Keystone / Swift integration


Keystone is an Openstack service that provides API client authentication, service discovery, and distributed multi-tenant authorization by implementing OpenStack?s Identity API.

Swift is Openstack object store.

OpenIO SDS implements the Swift API using the same proxy by replacing the middleware by one implementing OpenIO SDS API. Used alongside Keystone, it allows administrators to manage end-users access to the data using the Swift API or the S3 API (through the Swift3 middleware).

On the Openstack project website, you will find the full documentation about configuring and using Keystone. However, it might appear complex to administrators to link usage with the object store, this page will help you understand and using the basics of both solutions used together.

Manage accounts

Accounts are created in Keystone and are then mapped into Swift. When accessing to a Swift resource, the user authenticates against Keystone that handles user authentication using a token that the user will need for each request to Swift. Swift has an access to Keystone to allow or deny each request it receive.

In Keystone API v2, you first to create a user, then give a role to that user in a tenant (aka project). The default domain if default.

To create the first user, we will use the admin token defined in Keystone configuration. Avoid using this credentials as possible. Get the admin token, it is defined by the admin_token parameter in /etc/keystone/keystone.conf. Export it as ADMIN_TOKEN environment variable. Replace controller by the IP address of your Keystone service:

# export OS_TOKEN=$(awk '/^admin_token/ {print $3}' /etc/keystone/keystone.conf)
# export OS_URL=http://controller:35357/v2.0

Now, let’s create an admin user, we will put him in the admin tenant/project and give him the admin role. The admin role is a special role that gives a user the ability to create entities in Keystone: user, projects, roles, etc.

# openstack project create --description "Admin project" admin
# openstack user create --password ADMIN_PASS admin
# openstack role create admin
# openstack role add --project admin --user admin admin

We can now unset previous environment variables and use the admin user we created:


For ease of use, create a keystonerc_admin file containing the admin user credentials. Be careful with the file access rights:

# echo 'export OS_TENANT_NAME=admin
export OS_USERNAME=admin
export OS_AUTH_URL=http://controller:5000/v2.0' >keystonerc_admin

Then source the file to be identified as admin user:

# source keystonerc_admin

Using this account, let’s create other standard account to use with Swift. We start by creating a project demo in which we will add a demo user with a swiftoperator role:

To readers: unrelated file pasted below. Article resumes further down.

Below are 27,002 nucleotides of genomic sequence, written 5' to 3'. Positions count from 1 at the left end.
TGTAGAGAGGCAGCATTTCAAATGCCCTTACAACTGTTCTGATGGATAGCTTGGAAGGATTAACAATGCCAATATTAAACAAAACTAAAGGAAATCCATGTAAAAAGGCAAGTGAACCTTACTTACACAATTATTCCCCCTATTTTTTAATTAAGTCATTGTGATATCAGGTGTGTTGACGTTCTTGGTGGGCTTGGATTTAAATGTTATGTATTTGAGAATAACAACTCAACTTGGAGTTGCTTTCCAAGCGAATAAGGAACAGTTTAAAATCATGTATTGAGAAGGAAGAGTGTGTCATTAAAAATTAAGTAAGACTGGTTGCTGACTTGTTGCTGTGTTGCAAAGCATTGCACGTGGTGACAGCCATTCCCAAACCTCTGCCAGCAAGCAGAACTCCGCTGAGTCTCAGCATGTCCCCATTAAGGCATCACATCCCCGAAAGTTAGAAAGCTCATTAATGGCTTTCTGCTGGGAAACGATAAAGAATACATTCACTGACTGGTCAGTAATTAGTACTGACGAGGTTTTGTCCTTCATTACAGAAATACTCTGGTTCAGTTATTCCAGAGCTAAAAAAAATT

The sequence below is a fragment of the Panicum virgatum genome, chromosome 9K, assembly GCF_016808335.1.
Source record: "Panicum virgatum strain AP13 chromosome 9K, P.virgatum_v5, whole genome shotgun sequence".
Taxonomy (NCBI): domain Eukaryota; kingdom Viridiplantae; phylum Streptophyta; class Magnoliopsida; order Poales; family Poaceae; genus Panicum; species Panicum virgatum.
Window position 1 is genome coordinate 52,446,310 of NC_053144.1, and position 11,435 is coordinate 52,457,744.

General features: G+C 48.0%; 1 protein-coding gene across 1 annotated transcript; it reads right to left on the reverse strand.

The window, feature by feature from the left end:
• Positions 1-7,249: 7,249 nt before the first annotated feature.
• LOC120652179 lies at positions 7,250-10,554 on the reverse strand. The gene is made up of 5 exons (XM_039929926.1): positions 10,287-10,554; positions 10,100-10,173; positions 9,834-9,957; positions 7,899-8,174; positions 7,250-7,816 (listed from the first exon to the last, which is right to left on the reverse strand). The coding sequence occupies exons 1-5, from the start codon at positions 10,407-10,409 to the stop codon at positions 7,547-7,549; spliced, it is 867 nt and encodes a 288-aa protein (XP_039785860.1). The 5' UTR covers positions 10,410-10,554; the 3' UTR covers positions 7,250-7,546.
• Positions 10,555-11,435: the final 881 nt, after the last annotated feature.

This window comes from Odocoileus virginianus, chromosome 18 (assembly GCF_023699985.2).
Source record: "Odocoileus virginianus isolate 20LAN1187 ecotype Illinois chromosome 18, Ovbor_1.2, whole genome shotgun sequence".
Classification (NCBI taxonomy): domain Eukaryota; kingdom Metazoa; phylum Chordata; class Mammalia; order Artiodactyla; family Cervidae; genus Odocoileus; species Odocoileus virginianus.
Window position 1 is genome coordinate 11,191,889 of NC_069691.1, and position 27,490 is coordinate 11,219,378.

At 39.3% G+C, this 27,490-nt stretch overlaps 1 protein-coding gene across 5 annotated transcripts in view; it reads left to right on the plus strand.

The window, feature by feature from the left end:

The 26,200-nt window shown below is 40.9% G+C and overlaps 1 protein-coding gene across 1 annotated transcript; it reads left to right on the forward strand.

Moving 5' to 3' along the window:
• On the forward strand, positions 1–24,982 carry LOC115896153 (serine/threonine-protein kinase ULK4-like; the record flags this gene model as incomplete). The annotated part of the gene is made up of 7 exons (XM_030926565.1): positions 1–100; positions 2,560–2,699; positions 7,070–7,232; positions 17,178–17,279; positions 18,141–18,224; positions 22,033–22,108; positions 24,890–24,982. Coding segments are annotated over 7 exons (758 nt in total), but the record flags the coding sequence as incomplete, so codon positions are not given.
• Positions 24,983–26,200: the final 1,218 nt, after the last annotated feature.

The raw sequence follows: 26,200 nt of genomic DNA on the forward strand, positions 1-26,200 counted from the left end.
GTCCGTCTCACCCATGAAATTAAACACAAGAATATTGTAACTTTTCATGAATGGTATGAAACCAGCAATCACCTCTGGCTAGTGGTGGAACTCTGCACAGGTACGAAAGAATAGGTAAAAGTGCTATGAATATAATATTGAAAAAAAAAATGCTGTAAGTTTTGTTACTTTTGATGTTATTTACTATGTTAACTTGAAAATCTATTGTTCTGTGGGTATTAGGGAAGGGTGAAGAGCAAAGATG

# openstack project create demo
# openstack user create demo --password DEMO_PASS
# openstack role create swiftoperator
# openstack role add --project demo --user demo swiftoperator

Now, identify as demo user, we start by creating a file to easily identify:

# echo 'export OS_TENANT_NAME=demo
export OS_USERNAME=demo
export OS_AUTH_URL=http://controller:5000/v2.0' >keystonerc_demo

Source the file, create a container and add a file in the freshly created container, checking the information of the account, container and file, then download the file pushed. Refer to Openstack Swift command line documentation for more informations on how to use swift command line:

# source keystonerc_demo
# swift stat
# swift post container1
# swift stat container1
# swift upload container1 /etc/magic
# swift stat container1
# swift stat container1 etc/magic
# swift download container etc/magic

File is now at the etc/magic path, note that uploading the file trimmed out the leading /.

Default role _member_ has no rights to modify Swift containers. The swiftoperator role can give access to _member_ users of the project or any other user of any project using ACLs.

Let’s create another user in the demo project as admin:

# source keystone_admin
# openstack user create demo2 --password DEMO2_PASS
# openstack role create _member_
# openstack role add --project demo --user demo2 _member_

Give the read and write right to demo2 using ACLs as demo to our container1:

# source keystone_demo
# swift post -r 'demo:demo2' -w 'demo:demo2' container1

Now let’s create an autentication file keystonerc_demo2:

# echo 'export OS_TENANT_NAME=demo
export OS_USERNAME=demo2
export OS_AUTH_URL=http://controller:5000/v2.0' >keystonerc_demo2

Source the file and access the object storage:

# source keystonerc_demo2
# swift stat container1
# swift list container1
# swift upload container1 myfile

Now let’s share the container to anyone in read-only:

# source keystonerc_demo
# swift post -r '.r:*,.rlistings,demo:demo2' -w 'demo:demo2' container1

To give access to the container and object, you need to share the storage URL, you can get it using the result of the following command:

# swift auth

Public users can access the etc/magic object in the container1 using the OS_STORAGE_URL like:

# curl -XGET http://controller:6007/v1.0/AUTH_6ff0afaaa43f4e2ba5a4f748b959fa7f/container1/etc/magic


The key idea to understand is that Keystone manages accounts and let users access a project resource in the Swift object store.

Projects can be shared to users of the necessary authorization role in a the same project, and containers can be shared to users of any project or publicly to anyone using ACLs.